Do you have a tank-style water heater? The tank itself is made of metal. Minerals in water degrade the metal, and sometimes that downright stinks!
A water heater sacrificial anode rod is a metal rod screwed into the top of the tank. Its job is to attract corrosive elements in your water. Over time the rods get “sacrificed” for the healthy survival of the tank, and the result can lead to water with a foul odor.
Magnesium or Zinc Anode?
Magnesium rods work better than aluminum/zinc anode, but they generally don’t last as long. The rod is an essential component for protecting the tank from galvanic corrosion – an electrochemical process in which one metal corrodes preferentially when it is in electrical contact with another in the presence of an electrolyte. Learn More Here
The rods can deteriorate in as little as 3 to 5 years, depending on many factors, including the hardness or softness of the water.
Without a working anode rod, the water heater tank will be vulnerable to rust, corrosion, and other damaging effects of chemicals and minerals in the water supply.
Here are my 10 signs you should replace your water heater anode rod.
Number 1 – Having a healthy rod installed in the tank will extend the lifespan of your tank. It costs much less to replace an anode rod than an entire water heater. Inspect it often to save money buying a new appliance.
Number 2 – Do you have water softeners? They can accelerate anode rod corrosion. You’ll want to check the rod more frequently if you have a water softener (about once a year). Ask your plumber about non-sacrificial, electrical anode replacements as an alternative to sacrificial anodes and help reduce limescale.
Number 3 – Acidic water can accelerate anode rod corrosion. If you have acidic water, check your anode rod more frequently (about once a year).
Number 4 – When heating water, the water heater makes loud or multiple popping or crackling noises. The noise can signal sediment in the tank.
Number 5 – Your water heater is more than 5 years old. You can check the label on the side of your water heater to discover its age. Sometimes, the water heater’s age is hidden in an alphanumeric code. Check the water heater manufacturer’s website for instructions on reading the serial number.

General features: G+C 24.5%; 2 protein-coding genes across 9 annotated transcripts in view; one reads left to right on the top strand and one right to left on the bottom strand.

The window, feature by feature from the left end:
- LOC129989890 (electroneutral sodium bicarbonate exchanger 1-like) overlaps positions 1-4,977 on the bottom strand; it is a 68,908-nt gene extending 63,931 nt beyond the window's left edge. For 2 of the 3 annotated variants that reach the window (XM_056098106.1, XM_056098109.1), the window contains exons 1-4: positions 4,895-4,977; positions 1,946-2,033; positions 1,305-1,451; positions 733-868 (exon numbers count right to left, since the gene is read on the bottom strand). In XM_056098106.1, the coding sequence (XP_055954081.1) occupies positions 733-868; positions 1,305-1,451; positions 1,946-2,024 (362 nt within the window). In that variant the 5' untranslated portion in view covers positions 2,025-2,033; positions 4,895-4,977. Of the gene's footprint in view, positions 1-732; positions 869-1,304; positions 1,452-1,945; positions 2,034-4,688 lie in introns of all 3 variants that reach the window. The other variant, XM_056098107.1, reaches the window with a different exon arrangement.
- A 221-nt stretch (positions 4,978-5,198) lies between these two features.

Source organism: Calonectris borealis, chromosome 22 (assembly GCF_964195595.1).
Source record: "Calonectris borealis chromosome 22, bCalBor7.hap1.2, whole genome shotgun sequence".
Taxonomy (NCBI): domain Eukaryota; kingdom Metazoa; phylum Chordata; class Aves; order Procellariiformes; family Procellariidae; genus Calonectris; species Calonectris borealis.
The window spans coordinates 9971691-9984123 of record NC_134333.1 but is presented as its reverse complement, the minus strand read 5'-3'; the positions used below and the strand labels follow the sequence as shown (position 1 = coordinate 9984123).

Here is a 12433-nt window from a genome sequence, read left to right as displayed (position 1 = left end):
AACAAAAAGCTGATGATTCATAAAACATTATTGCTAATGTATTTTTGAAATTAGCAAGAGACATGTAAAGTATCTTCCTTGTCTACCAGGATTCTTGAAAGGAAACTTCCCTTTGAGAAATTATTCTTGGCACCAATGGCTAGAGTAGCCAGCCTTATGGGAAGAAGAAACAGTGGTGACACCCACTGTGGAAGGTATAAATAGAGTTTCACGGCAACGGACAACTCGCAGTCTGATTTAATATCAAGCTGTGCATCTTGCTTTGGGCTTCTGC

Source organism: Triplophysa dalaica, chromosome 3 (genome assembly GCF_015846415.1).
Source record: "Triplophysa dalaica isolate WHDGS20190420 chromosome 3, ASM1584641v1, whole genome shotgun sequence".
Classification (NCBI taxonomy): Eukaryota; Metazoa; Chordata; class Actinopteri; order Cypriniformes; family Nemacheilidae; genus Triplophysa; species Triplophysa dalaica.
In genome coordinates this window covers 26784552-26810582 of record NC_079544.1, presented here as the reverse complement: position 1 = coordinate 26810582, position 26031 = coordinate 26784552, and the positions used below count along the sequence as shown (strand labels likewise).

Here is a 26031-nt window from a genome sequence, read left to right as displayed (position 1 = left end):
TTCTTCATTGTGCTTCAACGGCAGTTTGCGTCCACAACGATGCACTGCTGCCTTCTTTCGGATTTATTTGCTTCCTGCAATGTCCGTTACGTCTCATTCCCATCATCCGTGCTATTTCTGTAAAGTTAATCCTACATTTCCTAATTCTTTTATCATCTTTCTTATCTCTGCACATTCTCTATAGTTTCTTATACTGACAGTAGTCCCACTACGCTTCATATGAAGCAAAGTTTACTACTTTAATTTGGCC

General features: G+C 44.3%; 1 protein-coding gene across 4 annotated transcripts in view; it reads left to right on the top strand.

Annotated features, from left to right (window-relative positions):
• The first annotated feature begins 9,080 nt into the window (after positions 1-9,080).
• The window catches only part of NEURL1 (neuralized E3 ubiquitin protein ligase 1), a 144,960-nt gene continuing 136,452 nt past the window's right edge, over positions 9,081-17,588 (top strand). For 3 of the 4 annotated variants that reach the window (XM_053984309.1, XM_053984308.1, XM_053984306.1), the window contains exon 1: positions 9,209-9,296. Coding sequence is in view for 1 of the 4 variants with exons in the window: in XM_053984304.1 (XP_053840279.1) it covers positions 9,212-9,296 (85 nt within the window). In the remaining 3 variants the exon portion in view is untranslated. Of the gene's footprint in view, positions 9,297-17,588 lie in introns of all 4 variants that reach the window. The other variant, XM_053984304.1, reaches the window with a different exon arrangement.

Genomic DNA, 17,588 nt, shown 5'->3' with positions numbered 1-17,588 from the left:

Here’s my A-Z appliance age look-up site! water heater age
Number 6 – Your faucet aerators appear to clog more frequently, or you notice a slimy gel substance when cleaning the faucet aerator. The aerator is the screen on the end of the sink spout.
Number 7 – Your hot water emits a “rotten egg” odor. This unpleasant odor is caused by high levels of sulfur bacteria (Hydrogen Sulfide). The smell is often accompanied by brown or black (dark) water.
Number 8 – Water is colder or not as hot as usual. The cause can be a failing heating element (in electric water heaters), broken down parts, or excessive sediment at the bottom of your unit. The sediment settles down near the burner (on a gas model), and the burner won’t heat the water as quickly or struggles to do so.
Check out this video (of an electric tank) from Matt Risinger, showing the effects of sediment build-up. Sediment will prevent your water heater from doing its job – making hot water.
Number 9 – When your sacrificial anode rod is nearing the end of its life, corrosion can begin to occur in your tank. If you notice rusty-looking water, corrosion could be the cause. Contact a plumber immediately before cracks and leaks start to develop.
Number 10 – One obvious sign of a problem with your water heater is simple – you see a leak, cracks, and corrosion. This can show up as a rusted pan, rust spots on the floor, or signs of brown or rust-colored runs and stains near the heater.
If you see water around your water heater, contact a professional plumber ASAP. You don’t want to wait until the tank bursts to seek professional help!
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Cover photo by RVgeeks